1. The Girl with the Dragon Tattoo
By Stieg Larsson
The Girl with the Dragon Tattoo is the first book in a trilogy of thrillers by Swedish writer Stieg Larsson. It is a mystery that peeks into the darker elements of contemporary society. Part corporate corruption tale, legal thriller and dysfunctional-family psychological suspense story, it is witty, at times violent, and unflinching in its feminist social commentary.
Paperback, 608pp, $14.95, Vintage, Pub Date: Jun. 23, 2009
2. The Girl Who Played with Fire
By Stieg Larsson
Swedish genre writer Stieg Larsson continues the Stockholm Crime trilogy that began with The Girl with the Dragon Tattoo and The Girl Who Played with Fire. The story centers on punky, young Lisbeth Salander, a bit Asperger-like in demeanor but a brilliant researcher who teams up with an investigative journalist to solve mysteries and multiple murders. One of the novel's great mysteries is Salander's own past, which comes back in murderous ways to haunt her in this new volume.
Paperback, 656pp, $15.95, Vintage, Pub Date: Mar. 23, 2010
3. Little Bee
By Chris Cleave
In Little Bee, Chris Cleave weaves a suspenseful tale that probes British attitudes toward asylum seekers. The story is told partially from the perspective of Little Bee, a teenage Nigerian girl who flees the brutality of the oil conflict taking place in her home region. The rest of the book is told from the point of view of Sarah, a British woman who meets Little Bee while vacationing with her husband on the African coast. Their lives intertwine when they share a harrowing experience on the beach. Little Bee then flees to England, where she is detained in an immigration center, and later escapes to reunite with Sarah and her family. The events that unfold are neither tidy nor as Little Bee had hoped.
Paperback, 304pp, $14.00, Simon & Schuster, Pub Date: Feb. 16, 2010
4. Cutting for Stone
By Abraham Verghese
Cutting For Stone is at once a family saga that crosses continents and cultures and a love story with tragic consequences. As the novel begins, an Indian nun gives birth to conjoined twins in a small mission hospital in Adis Ababa, Ethiopia. She dies in childbirth, and the father, a brilliant surgeon, disappears almost as soon as they are born. The boys are physically separated shortly after birth, but remain unusually close throughout their childhood. Raised by a childless couple who also practice medicine at the hospital, the twins grow up to be doctors as well. Abraham Verghese, a practicing physician, spares no details in revealing the inner workings of the world of medicine. He offers fascinating descriptions of complex and harrowing medical procedures.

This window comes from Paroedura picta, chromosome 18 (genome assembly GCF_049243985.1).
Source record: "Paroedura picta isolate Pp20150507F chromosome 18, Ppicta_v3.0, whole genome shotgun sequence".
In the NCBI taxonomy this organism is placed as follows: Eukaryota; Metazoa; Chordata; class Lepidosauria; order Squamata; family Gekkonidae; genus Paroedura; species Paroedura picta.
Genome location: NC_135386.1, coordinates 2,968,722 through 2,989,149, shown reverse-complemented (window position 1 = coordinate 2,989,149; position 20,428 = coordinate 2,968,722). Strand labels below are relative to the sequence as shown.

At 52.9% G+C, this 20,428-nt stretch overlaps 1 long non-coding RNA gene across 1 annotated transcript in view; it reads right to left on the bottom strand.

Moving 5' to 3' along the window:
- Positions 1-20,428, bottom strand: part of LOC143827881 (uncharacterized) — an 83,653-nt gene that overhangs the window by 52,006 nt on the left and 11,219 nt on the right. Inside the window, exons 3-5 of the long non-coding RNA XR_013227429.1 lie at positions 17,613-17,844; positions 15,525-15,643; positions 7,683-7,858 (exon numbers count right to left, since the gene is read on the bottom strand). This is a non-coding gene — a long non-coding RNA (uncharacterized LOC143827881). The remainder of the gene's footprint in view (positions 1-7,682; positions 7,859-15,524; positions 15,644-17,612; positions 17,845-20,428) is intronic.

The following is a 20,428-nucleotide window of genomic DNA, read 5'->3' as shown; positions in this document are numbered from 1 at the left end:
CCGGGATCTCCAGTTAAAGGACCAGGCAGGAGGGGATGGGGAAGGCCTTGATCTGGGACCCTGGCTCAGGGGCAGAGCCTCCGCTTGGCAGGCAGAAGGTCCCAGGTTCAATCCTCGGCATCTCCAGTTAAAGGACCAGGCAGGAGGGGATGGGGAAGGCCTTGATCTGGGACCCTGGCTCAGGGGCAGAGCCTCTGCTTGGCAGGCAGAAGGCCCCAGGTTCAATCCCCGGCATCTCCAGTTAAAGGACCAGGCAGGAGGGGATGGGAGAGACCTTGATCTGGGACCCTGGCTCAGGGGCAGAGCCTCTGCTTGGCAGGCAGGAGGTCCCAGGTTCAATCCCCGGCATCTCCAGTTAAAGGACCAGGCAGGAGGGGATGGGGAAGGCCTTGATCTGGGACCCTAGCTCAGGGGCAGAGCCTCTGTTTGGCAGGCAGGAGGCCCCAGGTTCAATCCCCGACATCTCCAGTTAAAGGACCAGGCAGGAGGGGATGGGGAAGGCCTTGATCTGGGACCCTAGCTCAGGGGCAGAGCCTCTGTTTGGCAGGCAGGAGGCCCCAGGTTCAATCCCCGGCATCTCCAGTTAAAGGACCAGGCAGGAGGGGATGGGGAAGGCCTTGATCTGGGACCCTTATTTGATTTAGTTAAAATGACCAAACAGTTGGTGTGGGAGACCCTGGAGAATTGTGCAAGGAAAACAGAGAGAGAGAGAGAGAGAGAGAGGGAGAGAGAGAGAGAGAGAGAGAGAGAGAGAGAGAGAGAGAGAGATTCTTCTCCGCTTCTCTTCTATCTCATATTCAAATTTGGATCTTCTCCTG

Paperback, 688pp, $15.95, Vintage, Pub Date: Jan. 26, 2010
5. The Lacuna
By Barbara Kingsolver
The Lacuna mixes fiction and history to tell the story of Harrison Shepherd. Born of a Mexican mother and American father, Shepherd spends his life straddling the two cultures. After chance meetings with artists Frida Kahlo and Diego Rivera, he gets a job working for them and lives in their colorful and dramatic household. There, he gets to know Leon Trotsky, then exiled in Mexico. Shepherd's friendships with these larger-than-life characters set him on his own course toward a confrontation with history.
Paperback, 544pp, $16.99, Harper Perennial, Pub Date: Aug. 1, 2010
By Paul Harding
Paul Harding tells the story of a dying man, George Washington Crosby, and his relationship with his father, who suffered from epilepsy and eventually abandoned his family because of the affliction. The short novel won the 2010 Pulitzer Prize for fiction.
Paperback, 192pp, $14.95, Bellevue Literary Press, Pub Date: Jan. 1, 2009
7. The Art of Racing in the Rain
By Garth Stein
The Art of Racing in the Rain is a collection of insights and observations on the life of a family as told from the dog's perspective. Enzo, a lab terrier mix with an old soul, tells the story of his master, Denny, a race car driver; his wife, Eve; and daughter, Zoe.
Paperback, 336pp, $14.99, Harper Paperbacks, Pub Date: Jun. 1, 2009